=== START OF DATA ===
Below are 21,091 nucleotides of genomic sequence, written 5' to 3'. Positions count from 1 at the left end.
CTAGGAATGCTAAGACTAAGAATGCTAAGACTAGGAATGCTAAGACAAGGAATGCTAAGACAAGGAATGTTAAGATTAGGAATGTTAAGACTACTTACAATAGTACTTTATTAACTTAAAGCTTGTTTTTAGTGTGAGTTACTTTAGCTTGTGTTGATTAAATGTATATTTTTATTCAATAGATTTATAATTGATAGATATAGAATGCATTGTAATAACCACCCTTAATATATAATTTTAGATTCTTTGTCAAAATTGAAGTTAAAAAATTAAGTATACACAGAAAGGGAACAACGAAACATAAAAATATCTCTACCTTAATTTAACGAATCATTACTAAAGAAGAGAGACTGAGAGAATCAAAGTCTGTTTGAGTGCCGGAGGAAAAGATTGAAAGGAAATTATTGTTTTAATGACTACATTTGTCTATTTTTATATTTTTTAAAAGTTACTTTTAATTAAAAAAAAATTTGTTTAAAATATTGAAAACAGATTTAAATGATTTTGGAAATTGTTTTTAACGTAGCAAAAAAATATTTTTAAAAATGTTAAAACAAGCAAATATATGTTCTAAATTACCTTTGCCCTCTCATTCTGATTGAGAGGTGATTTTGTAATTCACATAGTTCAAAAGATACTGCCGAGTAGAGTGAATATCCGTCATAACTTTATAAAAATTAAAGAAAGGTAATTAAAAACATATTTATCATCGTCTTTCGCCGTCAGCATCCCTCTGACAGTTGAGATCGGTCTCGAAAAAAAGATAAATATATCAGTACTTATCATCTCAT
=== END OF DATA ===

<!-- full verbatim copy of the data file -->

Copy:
Below are 21,091 nucleotides of genomic sequence, written 5' to 3'. Positions count from 1 at the left end.
CTAGGAATGCTAAGACTAAGAATGCTAAGACTAGGAATGCTAAGACAAGGAATGCTAAGACAAGGAATGTTAAGATTAGGAATGTTAAGACTACTTACAATAGTACTTTATTAACTTAAAGCTTGTTTTTAGTGTGAGTTACTTTAGCTTGTGTTGATTAAATGTATATTTTTATTCAATAGATTTATAATTGATAGATATAGAATGCATTGTAATAACCACCCTTAATATATAATTTTAGATTCTTTGTCAAAATTGAAGTTAAAAAATTAAGTATACACAGAAAGGGAACAACGAAACATAAAAATATCTCTACCTTAATTTAACGAATCATTACTAAAGAAGAGAGACTGAGAGAATCAAAGTCTGTTTGAGTGCCGGAGGAAAAGATTGAAAGGAAATTATTGTTTTAATGACTACATTTGTCTATTTTTATATTTTTTAAAAGTTACTTTTAATTAAAAAAAAATTTGTTTAAAATATTGAAAACAGATTTAAATGATTTTGGAAATTGTTTTTAACGTAGCAAAAAAATATTTTTAAAAATGTTAAAACAAGCAAATATATGTTCTAAATTACCTTTGCCCTCTCATTCTGATTGAGAGGTGATTTTGTAATTCACATAGTTCAAAAGATACTGCCGAGTAGAGTGAATATCCGTCATAACTTTATAAAAATTAAAGAAAGGTAATTAAAAACATATTTATCATCGTCTTTCGCCGTCAGCATCCCTCTGACAGTTGAGATCGGTCTCGAAAAAAAGATAAATATATCAGTACTTATCATCTCAT